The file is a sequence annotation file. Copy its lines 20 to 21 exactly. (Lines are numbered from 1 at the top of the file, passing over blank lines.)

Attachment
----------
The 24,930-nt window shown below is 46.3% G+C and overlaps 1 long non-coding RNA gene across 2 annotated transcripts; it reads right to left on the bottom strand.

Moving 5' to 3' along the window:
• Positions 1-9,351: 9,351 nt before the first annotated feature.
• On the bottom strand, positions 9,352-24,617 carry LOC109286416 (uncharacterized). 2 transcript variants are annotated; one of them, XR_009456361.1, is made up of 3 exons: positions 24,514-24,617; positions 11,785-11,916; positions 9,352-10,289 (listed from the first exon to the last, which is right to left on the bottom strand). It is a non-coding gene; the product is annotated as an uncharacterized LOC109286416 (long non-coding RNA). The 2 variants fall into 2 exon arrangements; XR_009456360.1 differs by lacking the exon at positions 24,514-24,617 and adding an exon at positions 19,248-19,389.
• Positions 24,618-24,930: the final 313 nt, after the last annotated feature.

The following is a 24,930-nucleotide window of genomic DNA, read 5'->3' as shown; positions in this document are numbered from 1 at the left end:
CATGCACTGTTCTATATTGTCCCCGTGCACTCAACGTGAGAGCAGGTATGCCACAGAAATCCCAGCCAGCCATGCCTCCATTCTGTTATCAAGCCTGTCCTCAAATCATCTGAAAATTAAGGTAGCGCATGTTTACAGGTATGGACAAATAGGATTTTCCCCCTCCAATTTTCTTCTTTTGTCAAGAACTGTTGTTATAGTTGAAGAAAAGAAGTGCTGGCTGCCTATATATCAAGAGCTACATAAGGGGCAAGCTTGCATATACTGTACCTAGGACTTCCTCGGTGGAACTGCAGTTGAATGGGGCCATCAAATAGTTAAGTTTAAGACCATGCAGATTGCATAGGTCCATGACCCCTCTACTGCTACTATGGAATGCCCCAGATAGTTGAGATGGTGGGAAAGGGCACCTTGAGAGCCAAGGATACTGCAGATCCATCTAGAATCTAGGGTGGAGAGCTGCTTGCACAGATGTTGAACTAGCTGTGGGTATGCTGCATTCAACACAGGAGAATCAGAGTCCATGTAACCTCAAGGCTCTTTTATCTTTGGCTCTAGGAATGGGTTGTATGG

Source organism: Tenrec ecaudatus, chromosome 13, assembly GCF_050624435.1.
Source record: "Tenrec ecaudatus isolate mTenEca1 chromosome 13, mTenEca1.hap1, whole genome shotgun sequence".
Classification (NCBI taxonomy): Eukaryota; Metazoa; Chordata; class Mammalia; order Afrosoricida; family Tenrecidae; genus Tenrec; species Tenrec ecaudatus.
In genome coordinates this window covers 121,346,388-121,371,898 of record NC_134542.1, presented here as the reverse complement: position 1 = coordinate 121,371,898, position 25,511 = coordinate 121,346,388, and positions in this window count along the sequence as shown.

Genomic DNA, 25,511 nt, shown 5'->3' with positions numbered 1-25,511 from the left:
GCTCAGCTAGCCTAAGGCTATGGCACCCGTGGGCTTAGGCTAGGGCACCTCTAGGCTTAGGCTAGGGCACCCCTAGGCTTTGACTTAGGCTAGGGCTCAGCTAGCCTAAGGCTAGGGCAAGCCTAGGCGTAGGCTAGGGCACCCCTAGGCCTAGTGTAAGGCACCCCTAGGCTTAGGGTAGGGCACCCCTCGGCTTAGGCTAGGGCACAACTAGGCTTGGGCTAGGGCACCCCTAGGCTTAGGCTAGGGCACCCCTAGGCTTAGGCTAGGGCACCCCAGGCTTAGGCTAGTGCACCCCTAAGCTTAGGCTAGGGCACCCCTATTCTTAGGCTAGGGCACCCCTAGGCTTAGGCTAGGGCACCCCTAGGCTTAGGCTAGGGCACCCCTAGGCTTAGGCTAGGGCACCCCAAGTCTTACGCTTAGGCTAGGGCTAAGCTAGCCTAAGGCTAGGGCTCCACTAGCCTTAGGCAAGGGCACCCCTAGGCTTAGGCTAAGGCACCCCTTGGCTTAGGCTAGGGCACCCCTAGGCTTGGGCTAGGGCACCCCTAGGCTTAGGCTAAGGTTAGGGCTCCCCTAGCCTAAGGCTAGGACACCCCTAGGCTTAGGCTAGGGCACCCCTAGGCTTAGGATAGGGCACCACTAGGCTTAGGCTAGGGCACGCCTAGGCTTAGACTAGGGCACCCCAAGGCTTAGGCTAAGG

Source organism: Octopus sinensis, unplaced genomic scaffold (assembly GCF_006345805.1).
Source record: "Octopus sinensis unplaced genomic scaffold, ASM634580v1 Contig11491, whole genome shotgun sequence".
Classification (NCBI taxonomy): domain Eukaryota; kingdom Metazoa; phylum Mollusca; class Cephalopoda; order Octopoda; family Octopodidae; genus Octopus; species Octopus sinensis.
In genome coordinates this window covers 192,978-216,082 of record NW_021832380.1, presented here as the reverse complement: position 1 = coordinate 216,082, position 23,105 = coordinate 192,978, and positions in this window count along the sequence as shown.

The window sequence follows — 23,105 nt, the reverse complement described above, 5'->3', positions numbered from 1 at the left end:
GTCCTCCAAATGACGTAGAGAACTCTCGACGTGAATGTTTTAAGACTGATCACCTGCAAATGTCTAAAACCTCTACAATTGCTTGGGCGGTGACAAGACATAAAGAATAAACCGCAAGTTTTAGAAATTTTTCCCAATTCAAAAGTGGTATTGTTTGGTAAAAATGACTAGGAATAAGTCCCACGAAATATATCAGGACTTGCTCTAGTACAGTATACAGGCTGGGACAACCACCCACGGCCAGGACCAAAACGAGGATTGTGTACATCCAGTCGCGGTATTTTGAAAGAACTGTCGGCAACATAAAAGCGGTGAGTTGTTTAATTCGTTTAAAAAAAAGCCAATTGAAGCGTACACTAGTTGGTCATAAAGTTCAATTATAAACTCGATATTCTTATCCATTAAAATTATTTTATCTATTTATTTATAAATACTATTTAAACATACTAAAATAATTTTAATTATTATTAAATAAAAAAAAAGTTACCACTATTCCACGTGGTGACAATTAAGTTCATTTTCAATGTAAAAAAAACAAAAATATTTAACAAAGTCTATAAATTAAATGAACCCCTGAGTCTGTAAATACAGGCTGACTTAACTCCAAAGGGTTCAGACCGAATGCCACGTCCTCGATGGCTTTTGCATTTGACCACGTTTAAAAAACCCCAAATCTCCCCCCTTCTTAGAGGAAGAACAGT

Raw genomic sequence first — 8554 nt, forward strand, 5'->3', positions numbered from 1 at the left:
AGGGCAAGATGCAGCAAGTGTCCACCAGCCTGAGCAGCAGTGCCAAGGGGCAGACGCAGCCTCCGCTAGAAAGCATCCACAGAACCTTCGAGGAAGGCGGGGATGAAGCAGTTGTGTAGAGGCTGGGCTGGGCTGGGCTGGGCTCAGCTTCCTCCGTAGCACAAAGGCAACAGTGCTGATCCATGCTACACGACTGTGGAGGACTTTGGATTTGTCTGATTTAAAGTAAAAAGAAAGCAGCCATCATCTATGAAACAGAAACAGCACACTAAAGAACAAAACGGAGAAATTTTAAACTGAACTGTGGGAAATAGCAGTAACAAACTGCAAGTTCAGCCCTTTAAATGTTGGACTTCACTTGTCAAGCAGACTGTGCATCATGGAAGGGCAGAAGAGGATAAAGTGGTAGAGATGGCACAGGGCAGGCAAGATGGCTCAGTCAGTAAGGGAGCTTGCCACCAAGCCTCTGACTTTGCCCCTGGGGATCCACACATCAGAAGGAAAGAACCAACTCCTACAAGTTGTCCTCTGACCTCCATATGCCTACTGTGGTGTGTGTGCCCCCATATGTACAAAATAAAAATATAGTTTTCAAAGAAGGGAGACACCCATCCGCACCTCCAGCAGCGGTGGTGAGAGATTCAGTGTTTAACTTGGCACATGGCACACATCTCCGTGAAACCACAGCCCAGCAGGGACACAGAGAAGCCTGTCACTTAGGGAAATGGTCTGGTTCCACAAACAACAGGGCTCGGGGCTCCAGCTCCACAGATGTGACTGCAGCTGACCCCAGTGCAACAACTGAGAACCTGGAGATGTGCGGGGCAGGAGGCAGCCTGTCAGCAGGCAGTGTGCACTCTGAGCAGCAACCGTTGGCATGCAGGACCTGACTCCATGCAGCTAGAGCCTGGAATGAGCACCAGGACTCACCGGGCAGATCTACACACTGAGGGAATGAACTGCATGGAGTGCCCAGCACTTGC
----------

Raw genomic sequence first — 8554 nt, forward strand, 5'->3', positions numbered from 1 at the left:
AGGGCAAGATGCAGCAAGTGTCCACCAGCCTGAGCAGCAGTGCCAAGGGGCAGACGCAGCCTCCGCTAGAAAGCATCCACAGAACCTTCGAGGAAGGCGGGGATGAAGCAGTTGTGTAGAGGCTGGGCTGGGCTGGGCTGGGCTCAGCTTCCTCCGTAGCACAAAGGCAACAGTGCTGATCCATGCTACACGACTGTGGAGGACTTTGGATTTGTCTGATTTAAAGTAAAAAGAAAGCAGCCATCATCTATGAAACAGAAACAGCACACTAAAGAACAAAACGGAGAAATTTTAAACTGAACTGTGGGAAATAGCAGTAACAAACTGCAAGTTCAGCCCTTTAAATGTTGGACTTCACTTGTCAAGCAGACTGTGCATCATGGAAGGGCAGAAGAGGATAAAGTGGTAGAGATGGCACAGGGCAGGCAAGATGGCTCAGTCAGTAAGGGAGCTTGCCACCAAGCCTCTGACTTTGCCCCTGGGGATCCACACATCAGAAGGAAAGAACCAACTCCTACAAGTTGTCCTCTGACCTCCATATGCCTACTGTGGTGTGTGTGCCCCCATATGTACAAAATAAAAATATAGTTTTCAAAGAAGGGAGACACCCATCCGCACCTCCAGCAGCGGTGGTGAGAGATTCAGTGTTTAACTTGGCACATGGCACACATCTCCGTGAAACCACAGCCCAGCAGGGACACAGAGAAGCCTGTCACTTAGGGAAATGGTCTGGTTCCACAAACAACAGGGCTCGGGGCTCCAGCTCCACAGATGTGACTGCAGCTGACCCCAGTGCAACAACTGAGAACCTGGAGATGTGCGGGGCAGGAGGCAGCCTGTCAGCAGGCAGTGTGCACTCTGAGCAGCAACCGTTGGCATGCAGGACCTGACTCCATGCAGCTAGAGCCTGGAATGAGCACCAGGACTCACCGGGCAGATCTACACACTGAGGGAATGAACTGCATGGAGTGCCCAGCACTTGC